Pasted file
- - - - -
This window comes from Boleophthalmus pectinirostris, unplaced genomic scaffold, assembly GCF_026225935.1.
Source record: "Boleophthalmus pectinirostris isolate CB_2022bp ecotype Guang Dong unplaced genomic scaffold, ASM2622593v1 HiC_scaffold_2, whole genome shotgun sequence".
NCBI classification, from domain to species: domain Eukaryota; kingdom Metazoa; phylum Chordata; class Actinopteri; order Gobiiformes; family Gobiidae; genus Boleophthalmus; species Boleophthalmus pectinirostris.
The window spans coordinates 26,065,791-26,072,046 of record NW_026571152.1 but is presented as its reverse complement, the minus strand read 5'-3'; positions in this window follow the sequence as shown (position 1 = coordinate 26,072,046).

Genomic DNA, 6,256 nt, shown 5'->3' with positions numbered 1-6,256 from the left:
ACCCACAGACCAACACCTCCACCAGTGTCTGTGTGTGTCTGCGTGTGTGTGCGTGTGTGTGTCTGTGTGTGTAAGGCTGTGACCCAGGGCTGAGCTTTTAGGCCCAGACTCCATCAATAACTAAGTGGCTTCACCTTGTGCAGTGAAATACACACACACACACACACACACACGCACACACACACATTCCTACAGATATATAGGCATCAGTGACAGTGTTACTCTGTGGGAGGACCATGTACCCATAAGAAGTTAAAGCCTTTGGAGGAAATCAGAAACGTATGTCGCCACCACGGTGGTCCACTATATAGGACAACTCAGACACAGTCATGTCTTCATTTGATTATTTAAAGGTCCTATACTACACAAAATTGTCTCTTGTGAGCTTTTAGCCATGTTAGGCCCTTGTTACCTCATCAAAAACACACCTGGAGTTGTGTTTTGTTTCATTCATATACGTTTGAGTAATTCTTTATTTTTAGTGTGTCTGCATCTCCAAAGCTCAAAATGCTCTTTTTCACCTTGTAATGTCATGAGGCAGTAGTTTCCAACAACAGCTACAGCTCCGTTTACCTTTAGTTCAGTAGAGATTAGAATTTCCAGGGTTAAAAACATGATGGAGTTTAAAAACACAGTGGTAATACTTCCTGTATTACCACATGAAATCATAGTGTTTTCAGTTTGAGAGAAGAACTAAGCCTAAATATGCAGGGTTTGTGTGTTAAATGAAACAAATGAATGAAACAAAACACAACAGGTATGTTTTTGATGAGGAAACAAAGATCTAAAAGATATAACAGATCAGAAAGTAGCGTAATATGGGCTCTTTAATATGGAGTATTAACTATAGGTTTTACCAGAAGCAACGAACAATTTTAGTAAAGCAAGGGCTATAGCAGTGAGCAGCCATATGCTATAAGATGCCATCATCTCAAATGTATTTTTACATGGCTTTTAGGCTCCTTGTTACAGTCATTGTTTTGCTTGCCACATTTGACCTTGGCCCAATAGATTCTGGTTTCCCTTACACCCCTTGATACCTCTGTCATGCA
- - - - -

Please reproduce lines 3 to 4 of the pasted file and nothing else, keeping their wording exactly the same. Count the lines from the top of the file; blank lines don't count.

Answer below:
NCBI classification, from domain to species: domain Eukaryota; kingdom Metazoa; phylum Chordata; class Actinopteri; order Gobiiformes; family Gobiidae; genus Boleophthalmus; species Boleophthalmus pectinirostris.
The window spans coordinates 26,065,791-26,072,046 of record NW_026571152.1 but is presented as its reverse complement, the minus strand read 5'-3'; positions in this window follow the sequence as shown (position 1 = coordinate 26,072,046).